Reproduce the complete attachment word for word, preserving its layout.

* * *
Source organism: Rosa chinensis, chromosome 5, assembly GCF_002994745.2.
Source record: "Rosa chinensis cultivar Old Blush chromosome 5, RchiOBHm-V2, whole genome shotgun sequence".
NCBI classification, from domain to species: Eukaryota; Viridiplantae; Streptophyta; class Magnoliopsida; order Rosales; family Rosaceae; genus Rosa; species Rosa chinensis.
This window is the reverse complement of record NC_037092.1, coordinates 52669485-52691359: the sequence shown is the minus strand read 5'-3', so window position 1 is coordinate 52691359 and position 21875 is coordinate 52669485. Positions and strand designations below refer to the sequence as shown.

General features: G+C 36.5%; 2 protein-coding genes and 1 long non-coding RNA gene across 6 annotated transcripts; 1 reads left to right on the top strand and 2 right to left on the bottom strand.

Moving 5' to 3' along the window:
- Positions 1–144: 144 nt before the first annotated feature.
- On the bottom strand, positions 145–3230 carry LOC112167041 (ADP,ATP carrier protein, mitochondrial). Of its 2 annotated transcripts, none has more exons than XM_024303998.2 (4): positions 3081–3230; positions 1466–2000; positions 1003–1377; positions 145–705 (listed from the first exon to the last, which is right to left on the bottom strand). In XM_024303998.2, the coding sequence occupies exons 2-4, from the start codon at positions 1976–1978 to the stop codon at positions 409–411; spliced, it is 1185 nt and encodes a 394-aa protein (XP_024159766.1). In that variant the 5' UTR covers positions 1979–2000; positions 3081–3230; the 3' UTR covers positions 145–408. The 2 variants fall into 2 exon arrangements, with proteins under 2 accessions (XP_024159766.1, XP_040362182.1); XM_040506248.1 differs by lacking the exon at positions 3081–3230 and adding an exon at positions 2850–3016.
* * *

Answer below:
Source organism: Rosa chinensis, chromosome 5, assembly GCF_002994745.2.
Source record: "Rosa chinensis cultivar Old Blush chromosome 5, RchiOBHm-V2, whole genome shotgun sequence".
NCBI classification, from domain to species: Eukaryota; Viridiplantae; Streptophyta; class Magnoliopsida; order Rosales; family Rosaceae; genus Rosa; species Rosa chinensis.
This window is the reverse complement of record NC_037092.1, coordinates 52669485-52691359: the sequence shown is the minus strand read 5'-3', so window position 1 is coordinate 52691359 and position 21875 is coordinate 52669485. Positions and strand designations below refer to the sequence as shown.

General features: G+C 36.5%; 2 protein-coding genes and 1 long non-coding RNA gene across 6 annotated transcripts; 1 reads left to right on the top strand and 2 right to left on the bottom strand.

Moving 5' to 3' along the window:
- Positions 1–144: 144 nt before the first annotated feature.
- On the bottom strand, positions 145–3230 carry LOC112167041 (ADP,ATP carrier protein, mitochondrial). Of its 2 annotated transcripts, none has more exons than XM_024303998.2 (4): positions 3081–3230; positions 1466–2000; positions 1003–1377; positions 145–705 (listed from the first exon to the last, which is right to left on the bottom strand). In XM_024303998.2, the coding sequence occupies exons 2-4, from the start codon at positions 1976–1978 to the stop codon at positions 409–411; spliced, it is 1185 nt and encodes a 394-aa protein (XP_024159766.1). In that variant the 5' UTR covers positions 1979–2000; positions 3081–3230; the 3' UTR covers positions 145–408. The 2 variants fall into 2 exon arrangements, with proteins under 2 accessions (XP_024159766.1, XP_040362182.1); XM_040506248.1 differs by lacking the exon at positions 3081–3230 and adding an exon at positions 2850–3016.